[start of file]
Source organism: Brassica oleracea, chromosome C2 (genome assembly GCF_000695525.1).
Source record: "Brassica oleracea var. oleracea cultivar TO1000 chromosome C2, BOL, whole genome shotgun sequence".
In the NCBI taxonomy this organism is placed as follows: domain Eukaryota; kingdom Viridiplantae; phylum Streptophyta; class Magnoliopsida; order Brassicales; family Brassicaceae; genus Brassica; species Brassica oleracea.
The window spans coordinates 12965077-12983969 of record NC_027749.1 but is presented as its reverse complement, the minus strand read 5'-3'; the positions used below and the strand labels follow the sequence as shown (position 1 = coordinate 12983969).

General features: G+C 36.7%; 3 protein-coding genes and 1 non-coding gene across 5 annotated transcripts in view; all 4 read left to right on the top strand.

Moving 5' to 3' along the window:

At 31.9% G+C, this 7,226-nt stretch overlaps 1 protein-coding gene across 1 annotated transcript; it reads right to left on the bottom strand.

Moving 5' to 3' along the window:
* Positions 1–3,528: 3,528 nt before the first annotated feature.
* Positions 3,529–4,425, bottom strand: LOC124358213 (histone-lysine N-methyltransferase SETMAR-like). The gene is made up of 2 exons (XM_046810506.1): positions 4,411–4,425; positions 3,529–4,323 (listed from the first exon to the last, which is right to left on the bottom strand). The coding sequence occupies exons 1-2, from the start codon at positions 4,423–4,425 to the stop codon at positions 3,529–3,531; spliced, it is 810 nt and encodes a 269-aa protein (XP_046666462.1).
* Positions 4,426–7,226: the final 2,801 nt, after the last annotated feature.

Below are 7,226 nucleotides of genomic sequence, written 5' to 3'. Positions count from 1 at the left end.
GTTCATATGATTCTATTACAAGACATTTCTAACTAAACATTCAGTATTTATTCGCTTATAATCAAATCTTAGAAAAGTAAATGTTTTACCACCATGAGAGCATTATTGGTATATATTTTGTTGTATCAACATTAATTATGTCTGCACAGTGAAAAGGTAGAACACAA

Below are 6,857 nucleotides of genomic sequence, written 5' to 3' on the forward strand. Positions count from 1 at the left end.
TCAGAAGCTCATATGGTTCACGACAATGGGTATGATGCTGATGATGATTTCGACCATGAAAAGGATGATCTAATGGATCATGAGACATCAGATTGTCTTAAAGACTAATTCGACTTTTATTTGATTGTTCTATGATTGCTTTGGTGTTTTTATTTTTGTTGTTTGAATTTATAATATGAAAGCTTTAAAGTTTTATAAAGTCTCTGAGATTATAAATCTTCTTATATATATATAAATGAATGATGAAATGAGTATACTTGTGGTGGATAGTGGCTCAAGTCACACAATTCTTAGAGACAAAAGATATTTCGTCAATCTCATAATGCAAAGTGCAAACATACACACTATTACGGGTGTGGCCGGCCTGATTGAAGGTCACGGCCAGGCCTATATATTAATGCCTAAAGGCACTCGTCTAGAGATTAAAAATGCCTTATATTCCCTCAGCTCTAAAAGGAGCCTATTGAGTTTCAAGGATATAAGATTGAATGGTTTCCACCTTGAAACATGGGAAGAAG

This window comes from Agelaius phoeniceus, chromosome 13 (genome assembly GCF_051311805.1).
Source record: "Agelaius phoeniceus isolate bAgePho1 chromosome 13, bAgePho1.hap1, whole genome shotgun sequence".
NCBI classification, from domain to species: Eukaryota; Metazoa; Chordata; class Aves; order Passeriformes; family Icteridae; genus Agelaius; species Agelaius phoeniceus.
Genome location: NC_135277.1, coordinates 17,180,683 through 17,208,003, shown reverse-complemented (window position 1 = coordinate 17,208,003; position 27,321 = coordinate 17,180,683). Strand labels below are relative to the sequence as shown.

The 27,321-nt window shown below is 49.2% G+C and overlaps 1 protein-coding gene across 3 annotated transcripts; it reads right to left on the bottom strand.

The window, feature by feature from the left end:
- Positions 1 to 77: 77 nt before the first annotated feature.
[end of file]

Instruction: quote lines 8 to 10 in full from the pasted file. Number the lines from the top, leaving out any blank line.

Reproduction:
Moving 5' to 3' along the window:
* Positions 1–3,528: 3,528 nt before the first annotated feature.
* Positions 3,529–4,425, bottom strand: LOC124358213 (histone-lysine N-methyltransferase SETMAR-like). The gene is made up of 2 exons (XM_046810506.1): positions 4,411–4,425; positions 3,529–4,323 (listed from the first exon to the last, which is right to left on the bottom strand). The coding sequence occupies exons 1-2, from the start codon at positions 4,423–4,425 to the stop codon at positions 3,529–3,531; spliced, it is 810 nt and encodes a 269-aa protein (XP_046666462.1).